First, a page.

Welcome back to the Splatlands, a sun-scorched desert inhabited by battle-hardened Inklings and Octolings in Splatoon 3. The game has a fun 8-10 hours single player campaign where you play as Agent 3 in a fight against the unruly Octarians, discover the secrets of Alterna, the Fuzzy Ooze, and how they connect to the mode’s theme, “Return of the Mammalians.” But the true star is Splatoon 3 multiplayer and co-op options. If you have an active Nintendo Online subscription, you get access to pretty much an entirely different world outside the main story that includes competitive, co-op, and unranked multiplayer.
First, you have Turf War, where each Octarian’s main goal is to paint the map as much as they can. Instead of splatting others, this mode is all about painting, bringing with it a wholesome competition of sorts (unless you take an Akira slide to the face of course). Next, you have Splat Zone, where teams must capture and control an area alá king of the hill, and Rainmaker mode which serves as capture the flag game. There is also Tower Control mode which is just as it sounds and the good old Clam Run which is football but not football and capture the flag but not capture the flag. Then of course there is the cooperative Salmon Run. All of that is to say, the heart of Splatoon 3 is it’s multiplayer and we’re diving into it.
How is Splatoon 3 multiplayer different from other games?
Matt: The games are very fast pace only lasting about 3-5 minutes per match and the main game mode “Turf War” focuses on something other than “eliminating” the other squad.
Kate: Splatoon 3 is able to capture a balance between wholesome and relaxing play in between work games with Turf War and competition. Having dedicated a lot of my teenage years to first-person shooters, I’ve been steering away from them now in my thirties because I just don’t have time. But Splatoon 3 multiplayer matches are about as even a playing field as you’ll get with stakes that aren’t keeping a positive KDR but just painting as much as you can. Somehow, even when we lose by a 30% difference, I’m still happy and a lot of that has to do with the animation, weapon choices, and honestly, the speed of the games.
Is it easy to find groups for a Splatoon 3 multiplayer lobby?
Matt: Yes and no. Jumping into a game is very easy and matches can be found within seconds. However, playing with friends can be a little more tricky. You can set up rooms and your friends can drop in and out of your lobbies, which is great. The issue is that you can’t invite anyone to play with you including people on your friends list. You can only join games and thus because of this, this means you can only play games with people on your friends list and/or friends of friends list.
Kate: It is very easy to find a lobby when you’re down to play with randoms. It actually helps you play as many games as you can since the maps change out every two hours. That speed is really unmatched and one of the best things. That said, as Matt said above, making lobbies with friends is convoluted and rife with disconnect issues. While the latter can be fixed by improving server stability, the former will be a tough spot for the game’s life if direct invites don’t become standard.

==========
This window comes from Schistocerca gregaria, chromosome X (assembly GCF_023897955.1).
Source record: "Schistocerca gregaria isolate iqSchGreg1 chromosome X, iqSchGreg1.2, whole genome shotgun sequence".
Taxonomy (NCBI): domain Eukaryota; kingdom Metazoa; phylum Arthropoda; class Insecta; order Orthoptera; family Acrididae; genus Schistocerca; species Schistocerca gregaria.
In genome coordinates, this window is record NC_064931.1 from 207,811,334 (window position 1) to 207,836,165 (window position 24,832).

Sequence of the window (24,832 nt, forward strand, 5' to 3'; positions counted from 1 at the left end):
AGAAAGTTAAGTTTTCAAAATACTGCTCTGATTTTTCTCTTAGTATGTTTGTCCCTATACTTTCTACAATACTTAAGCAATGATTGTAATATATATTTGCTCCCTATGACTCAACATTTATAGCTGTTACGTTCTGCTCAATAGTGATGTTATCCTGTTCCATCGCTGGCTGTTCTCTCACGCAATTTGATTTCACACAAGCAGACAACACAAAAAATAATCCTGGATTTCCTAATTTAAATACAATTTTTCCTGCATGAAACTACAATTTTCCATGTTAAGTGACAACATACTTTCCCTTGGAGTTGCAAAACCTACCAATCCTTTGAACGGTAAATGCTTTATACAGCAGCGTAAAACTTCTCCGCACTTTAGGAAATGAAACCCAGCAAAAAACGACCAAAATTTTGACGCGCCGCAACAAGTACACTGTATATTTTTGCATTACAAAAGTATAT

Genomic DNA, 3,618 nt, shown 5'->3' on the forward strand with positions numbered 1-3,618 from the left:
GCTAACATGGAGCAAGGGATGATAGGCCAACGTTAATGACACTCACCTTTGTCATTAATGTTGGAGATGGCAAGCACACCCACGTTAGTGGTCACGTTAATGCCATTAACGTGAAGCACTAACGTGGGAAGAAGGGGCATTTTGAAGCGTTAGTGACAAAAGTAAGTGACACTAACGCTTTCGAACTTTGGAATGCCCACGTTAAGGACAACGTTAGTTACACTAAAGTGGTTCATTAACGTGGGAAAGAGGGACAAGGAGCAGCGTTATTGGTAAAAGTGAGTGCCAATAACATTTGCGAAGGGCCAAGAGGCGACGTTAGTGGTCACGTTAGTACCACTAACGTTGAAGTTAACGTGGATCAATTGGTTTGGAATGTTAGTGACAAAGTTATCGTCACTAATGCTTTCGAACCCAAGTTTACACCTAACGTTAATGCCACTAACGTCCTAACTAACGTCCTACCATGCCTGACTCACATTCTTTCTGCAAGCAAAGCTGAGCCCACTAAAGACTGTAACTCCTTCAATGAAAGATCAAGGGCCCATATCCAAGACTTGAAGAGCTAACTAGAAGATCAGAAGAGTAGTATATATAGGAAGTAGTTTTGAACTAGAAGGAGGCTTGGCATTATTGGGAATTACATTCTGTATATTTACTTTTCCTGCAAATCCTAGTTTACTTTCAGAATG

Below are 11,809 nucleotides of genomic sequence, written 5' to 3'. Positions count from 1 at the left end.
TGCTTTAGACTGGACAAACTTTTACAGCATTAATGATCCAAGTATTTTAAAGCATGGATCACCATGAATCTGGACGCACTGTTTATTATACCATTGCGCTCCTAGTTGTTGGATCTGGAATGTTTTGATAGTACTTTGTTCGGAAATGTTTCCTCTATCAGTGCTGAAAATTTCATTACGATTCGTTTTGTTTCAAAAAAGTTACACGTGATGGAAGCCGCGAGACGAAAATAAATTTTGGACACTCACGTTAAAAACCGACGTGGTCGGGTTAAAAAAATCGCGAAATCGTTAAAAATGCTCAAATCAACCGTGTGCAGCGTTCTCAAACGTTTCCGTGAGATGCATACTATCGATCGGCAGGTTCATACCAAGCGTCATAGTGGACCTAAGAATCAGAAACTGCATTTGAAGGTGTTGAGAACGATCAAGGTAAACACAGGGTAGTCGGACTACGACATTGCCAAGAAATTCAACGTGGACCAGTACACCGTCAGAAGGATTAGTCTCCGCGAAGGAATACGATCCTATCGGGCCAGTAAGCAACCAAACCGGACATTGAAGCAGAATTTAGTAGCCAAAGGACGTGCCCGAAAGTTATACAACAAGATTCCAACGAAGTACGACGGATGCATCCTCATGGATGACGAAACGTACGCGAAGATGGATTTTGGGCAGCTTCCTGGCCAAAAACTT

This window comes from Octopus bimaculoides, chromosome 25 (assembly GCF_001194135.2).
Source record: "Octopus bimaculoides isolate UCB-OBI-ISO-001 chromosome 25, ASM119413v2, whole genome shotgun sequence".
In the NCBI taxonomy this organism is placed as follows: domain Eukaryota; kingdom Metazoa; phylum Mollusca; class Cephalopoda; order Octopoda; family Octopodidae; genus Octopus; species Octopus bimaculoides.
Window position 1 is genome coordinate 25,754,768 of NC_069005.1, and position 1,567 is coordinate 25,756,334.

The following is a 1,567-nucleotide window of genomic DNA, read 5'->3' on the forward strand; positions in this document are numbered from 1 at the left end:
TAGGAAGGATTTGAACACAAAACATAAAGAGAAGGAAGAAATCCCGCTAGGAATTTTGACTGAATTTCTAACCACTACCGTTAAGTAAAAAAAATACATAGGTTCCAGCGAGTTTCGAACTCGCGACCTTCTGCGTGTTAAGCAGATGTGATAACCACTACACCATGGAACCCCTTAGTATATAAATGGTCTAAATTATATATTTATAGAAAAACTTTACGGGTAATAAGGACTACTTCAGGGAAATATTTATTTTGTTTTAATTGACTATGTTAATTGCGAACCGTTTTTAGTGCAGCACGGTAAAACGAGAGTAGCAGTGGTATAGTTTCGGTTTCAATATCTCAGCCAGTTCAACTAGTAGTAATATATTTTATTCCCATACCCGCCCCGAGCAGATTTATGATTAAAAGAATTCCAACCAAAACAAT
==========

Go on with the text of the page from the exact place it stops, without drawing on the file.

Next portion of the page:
What do you think about the mode variations in Splatoon 3 multiplayer?
Matt: The mode variations are good. There could easily be more if they wanted to add more or could stay as is. I think there is a nice balance of modes and most are pretty self-explanatory except for the Clam Blitz, which is kind of confusing and takes some time to figure out exactly what is going on. If there were some areas that could use some variation I think it would be in the co-op department. Salmon Run is a lot of fun, but having that as the only true co-op mode can make it seem lacking at times.
Kate: Splatoon 3 offers up a lot of variation that allows you to play to your strengths – except for Clam Blitz, no one is good at Clam Blitz, it’s just chaos. The diversity of game mode offers familiar territory for FPS players, capture the flag, king of the hill, and even the painting-based Turf War brings out some team deathmatch characteristics. This makes it easy to jump in but also find a specialty that works just for you – for me, that’s Turf War. But it has to also be called out that anarchy mode offers up a great challenge for solo players in multiplayer lobbies.
What improvements can be made to Splatoon 3 multiplayer?
Matt: I think adding an invite option to lobbies would be very helpful along with some co-op mode variations mentioned above. Those two are small in comparison to the gear and abilities that are a thing in Splatoon 3. Your gear has abilities and can rank up (Freshness) along with your weapons and I have no general understanding of this. The game really doesn’t explain these boosts or abilities. They are just assigned and generated at random onto pieces of clothing. I am not entirely sure how much they affect your character or the game or if they even matter at all, to be honest.
Kate: Friend lobbies. It’s really that simple. The inability to send direct invites and the constant disconnection issues that happen while playing with friends in a lobby they created is frustrating, to say the least. One night, I couldn’t get through more than three matches before I was disconnected, while in a lobby with someone in the same house on the same Google Fiber internet connection and that’s a rough go. But I put up with it because it’s a blast to play with friends.
Splatoon 3 multiplayer is some of the best out there. It’s chaotic and fun and extremely easy to get into (except for Clam Blitz…) which makes it a true all-ages multiplayer. Additionally, as we noted, the quick match time helps accommodate those with busy schedules while also helping pad any frustrations when you’re on a losing streak. We can’t recommend this on enough.
Splatoon 3 is available now, exclusively on the Nintendo Switch.